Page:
Plastic passion: The cheats' guide to creating a hassle-free garden
Forget mowing the lawn, watering the plants and varnishing the decking
Cahal Milmo is the chief reporter of The Independent and has been with the paper since 2000. He was born in London and previously worked at the Press Association news agency. He has reported on assignment at home and abroad, including Rwanda, Sudan and Burkina Faso, the phone hacking scandal and the London Olympics. In his spare time he is a keen runner and cyclist, and keeps an allotment.
Friday 23 July 2010
Time was you could go into a garden, sit on a wooden deck, admire the neighbour's lush, green lawn and gasp at the vibrant colours of the flowerbeds, while being reasonably confident that you knew what you were looking at.
No longer. These days, things aren't quite what they seem. Perhaps it's our growing environmental awareness, global warming, or even the British love of a joke, but there's now a chance that if you wander into your neighbour's garden you will be lounging on a deck that looks like wood but is made from plastic, and lying on a lawn that looks like grass but is made from nylon. Even the flowers, while not plastic (quite yet), can't be relied on to provide any colour as the fashion is for all-white, while the colour comes from the fade-resistant, waterproof flowery cushion covers on the sofa, which looks like rattan. But isn't.
Somewhere along the line, while returning to natural fibres indoors for our linen sofas, wool rugs and sanded floorboards, we have decided to fake it outside.
"It's partly to do with our climate," says Kerrie John, of the Garden Design Co. "Decking just gets wet and slippery and rots in this country. Teak furniture goes a horrible shade of grey and doesn't look nice after a few years. And what with hosepipe bans every year, it's tough to keep a beautiful lawn all year round.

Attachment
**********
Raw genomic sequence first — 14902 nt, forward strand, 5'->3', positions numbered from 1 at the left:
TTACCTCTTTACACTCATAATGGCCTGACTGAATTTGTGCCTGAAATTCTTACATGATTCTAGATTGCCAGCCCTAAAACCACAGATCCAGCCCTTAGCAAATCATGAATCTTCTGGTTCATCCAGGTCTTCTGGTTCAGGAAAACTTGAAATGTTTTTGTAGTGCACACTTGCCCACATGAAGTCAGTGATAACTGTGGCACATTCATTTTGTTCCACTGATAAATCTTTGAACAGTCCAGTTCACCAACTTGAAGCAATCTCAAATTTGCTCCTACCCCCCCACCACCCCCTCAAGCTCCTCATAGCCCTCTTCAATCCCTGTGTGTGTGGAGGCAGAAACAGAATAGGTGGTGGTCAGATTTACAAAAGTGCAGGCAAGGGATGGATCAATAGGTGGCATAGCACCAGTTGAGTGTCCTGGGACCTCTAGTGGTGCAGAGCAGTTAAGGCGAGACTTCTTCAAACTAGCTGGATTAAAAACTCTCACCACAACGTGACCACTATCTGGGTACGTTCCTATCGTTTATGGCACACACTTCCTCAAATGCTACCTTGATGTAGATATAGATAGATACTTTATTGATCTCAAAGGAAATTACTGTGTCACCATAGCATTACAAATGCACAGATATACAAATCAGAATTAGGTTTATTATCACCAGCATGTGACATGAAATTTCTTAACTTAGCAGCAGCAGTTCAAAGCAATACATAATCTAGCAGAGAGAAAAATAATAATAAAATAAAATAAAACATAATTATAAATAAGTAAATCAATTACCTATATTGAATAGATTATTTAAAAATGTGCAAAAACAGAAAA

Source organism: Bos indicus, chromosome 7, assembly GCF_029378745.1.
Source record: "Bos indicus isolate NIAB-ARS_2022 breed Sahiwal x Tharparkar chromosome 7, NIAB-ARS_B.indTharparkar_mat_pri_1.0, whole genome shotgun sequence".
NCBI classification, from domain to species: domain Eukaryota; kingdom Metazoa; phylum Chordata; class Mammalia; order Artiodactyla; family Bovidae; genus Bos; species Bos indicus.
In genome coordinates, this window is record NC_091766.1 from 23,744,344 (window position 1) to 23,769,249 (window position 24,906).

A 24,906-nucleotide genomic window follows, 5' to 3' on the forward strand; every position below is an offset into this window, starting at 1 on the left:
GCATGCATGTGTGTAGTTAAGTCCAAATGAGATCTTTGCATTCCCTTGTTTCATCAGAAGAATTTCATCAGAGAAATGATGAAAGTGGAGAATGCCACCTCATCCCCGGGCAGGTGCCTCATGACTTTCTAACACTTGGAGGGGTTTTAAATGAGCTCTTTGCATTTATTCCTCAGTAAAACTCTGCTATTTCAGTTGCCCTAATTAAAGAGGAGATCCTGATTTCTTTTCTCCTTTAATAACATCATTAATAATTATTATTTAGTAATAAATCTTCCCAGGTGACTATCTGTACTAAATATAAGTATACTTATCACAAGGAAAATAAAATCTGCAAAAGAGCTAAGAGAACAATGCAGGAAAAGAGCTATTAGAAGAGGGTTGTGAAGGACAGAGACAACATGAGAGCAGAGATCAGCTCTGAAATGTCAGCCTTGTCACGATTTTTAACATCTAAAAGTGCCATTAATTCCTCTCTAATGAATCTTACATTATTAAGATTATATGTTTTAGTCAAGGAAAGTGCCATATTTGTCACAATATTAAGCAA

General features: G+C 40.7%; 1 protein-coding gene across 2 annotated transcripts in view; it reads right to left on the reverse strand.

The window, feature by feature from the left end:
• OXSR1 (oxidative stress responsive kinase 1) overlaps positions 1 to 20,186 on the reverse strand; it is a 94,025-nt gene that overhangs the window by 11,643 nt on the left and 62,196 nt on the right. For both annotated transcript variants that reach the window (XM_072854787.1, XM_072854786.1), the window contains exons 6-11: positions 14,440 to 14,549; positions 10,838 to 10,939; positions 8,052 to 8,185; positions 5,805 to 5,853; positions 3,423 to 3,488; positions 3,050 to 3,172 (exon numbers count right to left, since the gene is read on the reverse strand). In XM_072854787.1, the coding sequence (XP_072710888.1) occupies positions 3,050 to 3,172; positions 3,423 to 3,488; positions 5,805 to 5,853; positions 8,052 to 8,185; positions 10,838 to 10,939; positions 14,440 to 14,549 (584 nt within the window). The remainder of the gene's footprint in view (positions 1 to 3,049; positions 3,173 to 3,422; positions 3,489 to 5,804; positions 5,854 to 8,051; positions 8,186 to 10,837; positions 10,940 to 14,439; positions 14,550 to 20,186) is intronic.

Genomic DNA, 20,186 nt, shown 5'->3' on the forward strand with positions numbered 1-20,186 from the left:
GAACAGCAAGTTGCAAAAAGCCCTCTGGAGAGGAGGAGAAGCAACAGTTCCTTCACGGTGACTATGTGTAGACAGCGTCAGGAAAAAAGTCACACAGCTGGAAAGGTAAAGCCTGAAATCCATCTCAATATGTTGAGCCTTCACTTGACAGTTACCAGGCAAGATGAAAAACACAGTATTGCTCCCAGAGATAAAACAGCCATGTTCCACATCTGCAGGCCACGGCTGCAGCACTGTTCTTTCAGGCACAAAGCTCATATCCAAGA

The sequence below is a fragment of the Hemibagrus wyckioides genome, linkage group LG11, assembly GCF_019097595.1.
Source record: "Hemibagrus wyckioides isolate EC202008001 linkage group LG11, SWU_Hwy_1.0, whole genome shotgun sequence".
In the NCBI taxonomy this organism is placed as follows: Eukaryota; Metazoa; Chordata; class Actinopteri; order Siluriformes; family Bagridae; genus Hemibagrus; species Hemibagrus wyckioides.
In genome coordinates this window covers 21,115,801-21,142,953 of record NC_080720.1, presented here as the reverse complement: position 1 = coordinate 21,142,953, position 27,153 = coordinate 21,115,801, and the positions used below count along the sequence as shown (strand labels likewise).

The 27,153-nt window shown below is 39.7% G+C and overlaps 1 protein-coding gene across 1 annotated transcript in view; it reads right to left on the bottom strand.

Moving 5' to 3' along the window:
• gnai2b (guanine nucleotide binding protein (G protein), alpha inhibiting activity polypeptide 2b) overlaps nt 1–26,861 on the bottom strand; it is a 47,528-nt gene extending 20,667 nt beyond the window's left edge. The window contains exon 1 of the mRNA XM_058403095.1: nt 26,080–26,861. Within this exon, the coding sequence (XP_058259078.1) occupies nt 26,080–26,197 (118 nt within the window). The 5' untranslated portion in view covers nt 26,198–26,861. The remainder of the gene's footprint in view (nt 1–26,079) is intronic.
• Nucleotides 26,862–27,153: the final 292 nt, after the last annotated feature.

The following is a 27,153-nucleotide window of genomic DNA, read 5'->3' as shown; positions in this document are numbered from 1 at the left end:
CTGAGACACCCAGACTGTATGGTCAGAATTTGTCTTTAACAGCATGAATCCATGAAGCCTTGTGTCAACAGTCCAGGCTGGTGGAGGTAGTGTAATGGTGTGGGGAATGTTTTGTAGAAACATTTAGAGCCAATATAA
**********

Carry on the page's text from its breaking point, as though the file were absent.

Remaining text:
"Advances in technology have meant that we can have furniture that can stay outside all year round and decks and lawns that don't need any maintenance."
Tom Holt, of Bau Outdoors, takes the opposite viewpoint. "For me, nothing beats the idea of sitting on a wooden chair, with my bare feet in the grass, looking at my garden in the candlelight. I don't even really like electric lighting in a garden. People used to talk about bringing the outdoors in but I think there's a little too much of taking the indoors out."
Karl Harrison, of Exteriordecking.co.uk, sells both traditional wooden decking and the new replica-oak version, which is made from fibreglass, polyurethane and a kind of rubber polymer. "Some people just want natural wood, and if it is laid properly and is responsibly sourced, then it's great," he says. But the advantages of composite decking are numerous. "It doesn't warp and rot. It isn't slippery when wet. It doesn't burn if you drop a candle on it. It doesn't need any maintenance and you won't get splinters."
Harrison maintains that you can only tell it's fake when you touch it as it's warm to the touch and feels a bit rubbery. "It comes in several finishes and one of them really does look like 200-year-old driftwood," he says.
Composite retails for £49.90 per square metre, while hardwood decking is around £50 and upwards.
This is perhaps the one area where the advantages of the natural might outweigh the copy. Georgina Read, of Pavingsuper store.co.uk, says the price of natural stone has come down in the past five years. "People used to go for concrete because they thought they couldn't afford the real thing but, with the exception of York stone, which is expensive and always popular, it is now often cheaper to buy the real thing.